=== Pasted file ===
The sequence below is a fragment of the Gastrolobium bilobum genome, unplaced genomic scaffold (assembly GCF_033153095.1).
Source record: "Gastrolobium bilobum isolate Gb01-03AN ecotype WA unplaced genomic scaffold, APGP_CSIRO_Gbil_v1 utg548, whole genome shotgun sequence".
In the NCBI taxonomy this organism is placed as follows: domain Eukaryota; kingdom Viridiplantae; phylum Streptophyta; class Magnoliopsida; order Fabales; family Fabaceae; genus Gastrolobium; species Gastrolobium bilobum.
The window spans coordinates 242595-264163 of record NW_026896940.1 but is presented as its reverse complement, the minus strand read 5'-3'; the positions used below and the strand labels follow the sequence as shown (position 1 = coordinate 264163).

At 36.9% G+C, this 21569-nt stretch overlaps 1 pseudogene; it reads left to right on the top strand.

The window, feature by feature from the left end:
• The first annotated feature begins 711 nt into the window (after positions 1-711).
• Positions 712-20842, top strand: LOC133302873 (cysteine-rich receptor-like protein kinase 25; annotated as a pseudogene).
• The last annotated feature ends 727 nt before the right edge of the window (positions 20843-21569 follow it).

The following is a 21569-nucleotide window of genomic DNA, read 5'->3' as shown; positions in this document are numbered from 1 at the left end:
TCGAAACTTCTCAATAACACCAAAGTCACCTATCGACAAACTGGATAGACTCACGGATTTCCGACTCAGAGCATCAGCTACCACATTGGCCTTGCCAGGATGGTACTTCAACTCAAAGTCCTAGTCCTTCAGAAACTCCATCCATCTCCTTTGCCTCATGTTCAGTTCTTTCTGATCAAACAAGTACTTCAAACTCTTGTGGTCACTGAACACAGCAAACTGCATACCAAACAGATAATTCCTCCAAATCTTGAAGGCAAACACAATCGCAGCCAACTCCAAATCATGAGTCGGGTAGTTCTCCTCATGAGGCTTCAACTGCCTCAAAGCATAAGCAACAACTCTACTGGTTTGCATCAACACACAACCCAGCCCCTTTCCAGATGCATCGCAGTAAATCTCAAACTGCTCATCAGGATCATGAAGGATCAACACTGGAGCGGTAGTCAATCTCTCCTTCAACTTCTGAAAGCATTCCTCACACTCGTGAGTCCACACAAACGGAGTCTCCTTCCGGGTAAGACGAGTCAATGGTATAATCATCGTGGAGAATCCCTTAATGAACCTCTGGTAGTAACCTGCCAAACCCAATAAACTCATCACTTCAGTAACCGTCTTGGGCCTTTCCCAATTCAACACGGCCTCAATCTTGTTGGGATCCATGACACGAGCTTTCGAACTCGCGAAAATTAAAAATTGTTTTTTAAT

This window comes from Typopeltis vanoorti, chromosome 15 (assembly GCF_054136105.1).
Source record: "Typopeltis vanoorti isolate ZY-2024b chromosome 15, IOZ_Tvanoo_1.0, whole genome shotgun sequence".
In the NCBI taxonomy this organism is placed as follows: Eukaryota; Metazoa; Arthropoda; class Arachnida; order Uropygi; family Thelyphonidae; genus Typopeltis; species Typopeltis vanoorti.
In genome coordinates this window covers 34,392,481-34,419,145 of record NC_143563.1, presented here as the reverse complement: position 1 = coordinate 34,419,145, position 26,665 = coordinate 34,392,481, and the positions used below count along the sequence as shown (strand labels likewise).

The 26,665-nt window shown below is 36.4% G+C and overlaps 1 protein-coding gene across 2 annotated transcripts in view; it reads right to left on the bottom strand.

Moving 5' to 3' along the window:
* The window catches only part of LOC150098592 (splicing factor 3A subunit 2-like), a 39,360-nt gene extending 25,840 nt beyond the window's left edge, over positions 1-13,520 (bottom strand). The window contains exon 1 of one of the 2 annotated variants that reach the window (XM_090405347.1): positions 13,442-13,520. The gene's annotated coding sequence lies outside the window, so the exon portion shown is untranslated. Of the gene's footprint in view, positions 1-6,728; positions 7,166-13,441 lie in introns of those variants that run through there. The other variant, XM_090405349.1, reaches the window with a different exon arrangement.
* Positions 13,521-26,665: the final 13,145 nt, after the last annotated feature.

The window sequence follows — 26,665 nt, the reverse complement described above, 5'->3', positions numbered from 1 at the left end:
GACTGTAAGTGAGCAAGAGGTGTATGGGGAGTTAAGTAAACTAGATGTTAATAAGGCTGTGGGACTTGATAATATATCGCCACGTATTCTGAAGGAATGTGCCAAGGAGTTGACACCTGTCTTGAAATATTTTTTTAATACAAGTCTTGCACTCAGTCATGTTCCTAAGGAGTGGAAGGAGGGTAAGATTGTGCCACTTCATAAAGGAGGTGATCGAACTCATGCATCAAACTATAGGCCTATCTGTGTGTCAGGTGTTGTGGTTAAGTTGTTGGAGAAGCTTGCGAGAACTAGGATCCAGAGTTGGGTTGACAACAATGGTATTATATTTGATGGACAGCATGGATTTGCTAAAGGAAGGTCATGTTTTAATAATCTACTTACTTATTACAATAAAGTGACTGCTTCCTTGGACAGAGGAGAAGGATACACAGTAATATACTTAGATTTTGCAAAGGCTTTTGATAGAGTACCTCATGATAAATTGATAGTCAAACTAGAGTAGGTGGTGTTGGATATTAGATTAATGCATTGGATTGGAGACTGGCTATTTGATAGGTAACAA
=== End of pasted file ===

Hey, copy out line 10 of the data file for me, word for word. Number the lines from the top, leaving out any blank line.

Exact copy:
The following is a 21569-nucleotide window of genomic DNA, read 5'->3' as shown; positions in this document are numbered from 1 at the left end: